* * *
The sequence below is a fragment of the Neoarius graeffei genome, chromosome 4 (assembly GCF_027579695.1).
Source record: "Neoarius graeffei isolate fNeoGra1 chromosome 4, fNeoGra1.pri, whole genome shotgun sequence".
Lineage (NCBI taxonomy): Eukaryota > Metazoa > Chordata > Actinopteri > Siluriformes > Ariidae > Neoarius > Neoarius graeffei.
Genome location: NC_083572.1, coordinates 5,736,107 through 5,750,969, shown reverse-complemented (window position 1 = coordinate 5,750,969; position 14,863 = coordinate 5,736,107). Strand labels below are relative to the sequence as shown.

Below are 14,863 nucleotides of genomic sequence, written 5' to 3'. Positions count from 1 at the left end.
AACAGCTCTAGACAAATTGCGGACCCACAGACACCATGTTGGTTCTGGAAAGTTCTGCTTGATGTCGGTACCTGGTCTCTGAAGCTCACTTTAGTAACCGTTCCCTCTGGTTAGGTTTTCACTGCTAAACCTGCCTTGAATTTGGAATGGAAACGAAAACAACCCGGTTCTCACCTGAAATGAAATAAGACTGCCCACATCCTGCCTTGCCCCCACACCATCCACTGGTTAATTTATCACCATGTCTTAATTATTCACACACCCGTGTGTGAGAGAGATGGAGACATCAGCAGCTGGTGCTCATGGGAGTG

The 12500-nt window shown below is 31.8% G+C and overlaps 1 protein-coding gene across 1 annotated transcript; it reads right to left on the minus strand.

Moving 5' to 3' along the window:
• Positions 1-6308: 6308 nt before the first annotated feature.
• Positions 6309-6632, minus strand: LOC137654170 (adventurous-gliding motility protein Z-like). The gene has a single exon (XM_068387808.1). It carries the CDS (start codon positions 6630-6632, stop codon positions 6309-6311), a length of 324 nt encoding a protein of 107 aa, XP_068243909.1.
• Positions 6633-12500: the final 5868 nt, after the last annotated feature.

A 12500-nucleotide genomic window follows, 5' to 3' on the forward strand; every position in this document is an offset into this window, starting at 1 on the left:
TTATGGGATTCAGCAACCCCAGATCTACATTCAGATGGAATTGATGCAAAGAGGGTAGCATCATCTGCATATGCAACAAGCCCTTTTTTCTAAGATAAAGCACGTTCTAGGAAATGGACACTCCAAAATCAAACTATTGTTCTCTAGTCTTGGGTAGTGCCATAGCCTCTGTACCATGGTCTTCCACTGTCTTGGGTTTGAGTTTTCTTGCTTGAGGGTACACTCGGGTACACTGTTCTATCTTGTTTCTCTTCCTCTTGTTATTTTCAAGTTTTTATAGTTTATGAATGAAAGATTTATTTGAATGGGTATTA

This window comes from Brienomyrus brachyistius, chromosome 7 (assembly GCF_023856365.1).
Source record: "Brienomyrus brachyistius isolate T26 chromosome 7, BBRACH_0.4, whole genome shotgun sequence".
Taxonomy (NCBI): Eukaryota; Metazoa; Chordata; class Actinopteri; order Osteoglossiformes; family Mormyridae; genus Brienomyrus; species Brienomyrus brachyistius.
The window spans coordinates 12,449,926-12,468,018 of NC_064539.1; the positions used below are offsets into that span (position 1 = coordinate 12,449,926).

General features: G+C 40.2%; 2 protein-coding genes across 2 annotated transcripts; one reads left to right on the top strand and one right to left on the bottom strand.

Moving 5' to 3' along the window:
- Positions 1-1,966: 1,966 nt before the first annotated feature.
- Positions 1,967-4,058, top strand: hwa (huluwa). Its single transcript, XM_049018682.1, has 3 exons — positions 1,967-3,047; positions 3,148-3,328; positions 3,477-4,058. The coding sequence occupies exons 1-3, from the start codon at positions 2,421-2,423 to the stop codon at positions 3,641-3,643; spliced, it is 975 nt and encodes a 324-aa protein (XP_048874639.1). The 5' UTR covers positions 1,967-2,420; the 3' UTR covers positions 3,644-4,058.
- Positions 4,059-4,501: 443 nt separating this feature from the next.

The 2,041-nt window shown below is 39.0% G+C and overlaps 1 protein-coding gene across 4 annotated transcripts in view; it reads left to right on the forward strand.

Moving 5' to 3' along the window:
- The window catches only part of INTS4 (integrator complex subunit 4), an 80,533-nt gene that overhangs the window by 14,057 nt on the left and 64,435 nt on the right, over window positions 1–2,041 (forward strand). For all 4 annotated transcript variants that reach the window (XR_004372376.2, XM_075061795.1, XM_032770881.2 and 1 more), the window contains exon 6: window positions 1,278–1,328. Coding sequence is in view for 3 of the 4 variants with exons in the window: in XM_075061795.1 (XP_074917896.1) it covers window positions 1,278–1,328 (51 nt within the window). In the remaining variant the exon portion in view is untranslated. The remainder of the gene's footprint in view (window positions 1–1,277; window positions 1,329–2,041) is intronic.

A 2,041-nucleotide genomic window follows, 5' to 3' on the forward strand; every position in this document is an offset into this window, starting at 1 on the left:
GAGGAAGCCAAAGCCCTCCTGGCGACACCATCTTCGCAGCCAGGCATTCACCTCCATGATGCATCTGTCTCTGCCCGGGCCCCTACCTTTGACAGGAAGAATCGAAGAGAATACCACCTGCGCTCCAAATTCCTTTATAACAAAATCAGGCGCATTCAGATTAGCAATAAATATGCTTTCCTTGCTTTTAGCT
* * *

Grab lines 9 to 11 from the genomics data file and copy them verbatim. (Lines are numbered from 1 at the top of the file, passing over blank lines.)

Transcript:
• Positions 1-6308: 6308 nt before the first annotated feature.
• Positions 6309-6632, minus strand: LOC137654170 (adventurous-gliding motility protein Z-like). The gene has a single exon (XM_068387808.1). It carries the CDS (start codon positions 6630-6632, stop codon positions 6309-6311), a length of 324 nt encoding a protein of 107 aa, XP_068243909.1.
• Positions 6633-12500: the final 5868 nt, after the last annotated feature.